A Woman Alone
“Lost Books” is a weekly series highlighting forgotten books through the prism of Tablet Magazine’s and Nextbook.org’s archives. So blow the dust off the cover, and begin!
Dvora Baron, born in 1887 in a town outside Minsk, published her first Hebrew stories in 1902, at the age of 15. Well-known, she moved to Palestine eight years later to become the literary editor of the Labor newspaper HaPoel HaTzair. Yet a series of family tragedies and personal controversies ultimately consumed Baron, and she retreated to her room.
In 2008, while translating some of Baron’s essays, Haim Watzman reflected on the female writer whose work has not maintained its once-widespread popularity. “The only woman to be accepted into the canon of early-twentieth-century Hebrew literature and a central figure in the modern Hebrew literary renaissance and the literary life of Tel Aviv, Baron spent her last thirty-three years as a recluse,” Watzman wrote. “Until her death in 1956, she observed life from the window of her tiny apartment on Oliphant Street, around the corner from then-fading (now café-lined) Shenkin Street.”
In Baron’s most famous story, “The Thorny Path,” a woman named Mousha is confined by paralysis to her bed. Surrounded by photographs, Mousha is doomed to view from afar a world which continues around her.
Read The Hermit of Oliphant, by Haim Watzman
Plus the Brotherhood on the treaty, Obama on Iran, and more in the news
Daily rate: $2
Monthly rate: $18
Yearly rate: $180
WAIT, WHY DO I HAVE TO PAY TO COMMENT?
Tablet is committed to bringing you the best, smartest, most enlightening and entertaining reporting and writing on Jewish life, all free of charge. We take pride in our community of readers, and are thrilled that you choose to engage with us in a way that is both thoughtful and thought-provoking. But the Internet, for all of its wonders, poses challenges to civilized and constructive discussion, allowing vocal—and, often, anonymous—minorities to drag it down with invective (and worse). Starting today, then, we are asking people who'd like to post comments on the site to pay a nominal fee—less a paywall than a gesture of your own commitment to the cause of great conversation. All proceeds go to helping us bring you the ambitious journalism that brought you here in the first place.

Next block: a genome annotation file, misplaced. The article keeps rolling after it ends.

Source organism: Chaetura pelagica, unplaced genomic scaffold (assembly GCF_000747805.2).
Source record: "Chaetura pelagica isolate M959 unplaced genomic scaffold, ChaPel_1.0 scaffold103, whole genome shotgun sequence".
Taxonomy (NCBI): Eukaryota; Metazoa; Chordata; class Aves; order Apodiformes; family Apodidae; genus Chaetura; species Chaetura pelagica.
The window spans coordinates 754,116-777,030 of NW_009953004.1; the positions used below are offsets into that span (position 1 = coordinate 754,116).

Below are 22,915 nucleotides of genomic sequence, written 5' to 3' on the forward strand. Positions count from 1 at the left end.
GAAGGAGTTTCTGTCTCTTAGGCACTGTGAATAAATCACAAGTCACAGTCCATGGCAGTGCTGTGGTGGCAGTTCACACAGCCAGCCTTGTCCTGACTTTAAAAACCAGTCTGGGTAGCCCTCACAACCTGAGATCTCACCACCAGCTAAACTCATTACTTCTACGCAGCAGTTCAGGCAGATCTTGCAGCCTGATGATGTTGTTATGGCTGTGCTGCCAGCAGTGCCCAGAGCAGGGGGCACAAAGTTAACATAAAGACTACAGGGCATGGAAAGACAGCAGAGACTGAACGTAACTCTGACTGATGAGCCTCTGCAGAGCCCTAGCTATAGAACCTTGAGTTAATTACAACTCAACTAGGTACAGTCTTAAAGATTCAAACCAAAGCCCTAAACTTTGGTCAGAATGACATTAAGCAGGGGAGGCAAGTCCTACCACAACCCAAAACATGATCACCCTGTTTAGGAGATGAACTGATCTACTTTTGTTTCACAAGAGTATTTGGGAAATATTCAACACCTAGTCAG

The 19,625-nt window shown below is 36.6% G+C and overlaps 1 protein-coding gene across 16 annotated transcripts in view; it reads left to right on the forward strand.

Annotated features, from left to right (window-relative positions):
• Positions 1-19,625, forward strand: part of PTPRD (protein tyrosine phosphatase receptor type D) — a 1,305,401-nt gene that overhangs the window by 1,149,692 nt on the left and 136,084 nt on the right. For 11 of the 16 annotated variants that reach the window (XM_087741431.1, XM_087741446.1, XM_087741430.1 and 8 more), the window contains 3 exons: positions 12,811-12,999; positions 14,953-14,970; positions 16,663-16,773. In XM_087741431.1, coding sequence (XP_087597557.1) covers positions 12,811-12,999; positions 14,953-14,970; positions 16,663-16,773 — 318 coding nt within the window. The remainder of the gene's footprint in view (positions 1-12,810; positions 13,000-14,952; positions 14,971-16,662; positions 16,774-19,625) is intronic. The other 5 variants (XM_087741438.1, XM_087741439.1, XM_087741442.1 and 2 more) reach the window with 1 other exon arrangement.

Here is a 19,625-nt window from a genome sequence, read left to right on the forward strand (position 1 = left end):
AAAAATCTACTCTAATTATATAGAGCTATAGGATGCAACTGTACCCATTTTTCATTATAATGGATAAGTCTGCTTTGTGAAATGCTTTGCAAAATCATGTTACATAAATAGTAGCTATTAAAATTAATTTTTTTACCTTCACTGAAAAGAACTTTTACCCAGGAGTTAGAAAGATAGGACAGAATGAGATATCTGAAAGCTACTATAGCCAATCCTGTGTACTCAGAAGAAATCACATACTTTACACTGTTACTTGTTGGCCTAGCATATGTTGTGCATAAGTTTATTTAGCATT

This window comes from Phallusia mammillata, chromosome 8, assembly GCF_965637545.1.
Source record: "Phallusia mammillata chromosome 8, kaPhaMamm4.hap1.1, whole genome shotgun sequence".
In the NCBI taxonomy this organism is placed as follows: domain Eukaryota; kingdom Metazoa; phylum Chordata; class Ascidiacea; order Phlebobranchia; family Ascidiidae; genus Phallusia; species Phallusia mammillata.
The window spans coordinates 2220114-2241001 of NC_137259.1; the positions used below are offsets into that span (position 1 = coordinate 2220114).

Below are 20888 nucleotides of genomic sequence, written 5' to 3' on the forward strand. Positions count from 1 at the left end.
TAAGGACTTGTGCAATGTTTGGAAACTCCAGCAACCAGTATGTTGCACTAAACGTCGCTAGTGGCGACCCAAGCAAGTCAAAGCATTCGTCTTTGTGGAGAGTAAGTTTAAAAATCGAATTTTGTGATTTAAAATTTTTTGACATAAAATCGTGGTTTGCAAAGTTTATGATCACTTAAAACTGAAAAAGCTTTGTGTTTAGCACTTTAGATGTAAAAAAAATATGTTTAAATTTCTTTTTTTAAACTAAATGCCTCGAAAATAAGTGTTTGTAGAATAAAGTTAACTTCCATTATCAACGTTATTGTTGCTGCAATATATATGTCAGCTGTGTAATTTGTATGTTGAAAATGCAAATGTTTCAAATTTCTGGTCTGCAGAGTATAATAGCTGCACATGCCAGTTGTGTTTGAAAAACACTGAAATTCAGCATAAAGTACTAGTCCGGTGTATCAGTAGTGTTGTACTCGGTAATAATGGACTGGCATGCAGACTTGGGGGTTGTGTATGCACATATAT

I NEED TO BE HEARD! BUT I DONT WANT TO PAY.
Readers can still interact with us free of charge via Facebook, Twitter, and our other social media channels, or write to us at email@example.com. Each week, we’ll select the best letters and publish them in a new letters to the editor feature on the Scroll.
We hope this new largely symbolic measure will help us create a more pleasant and cultivated environment for all of our readers, and, as always, we thank you deeply for your support.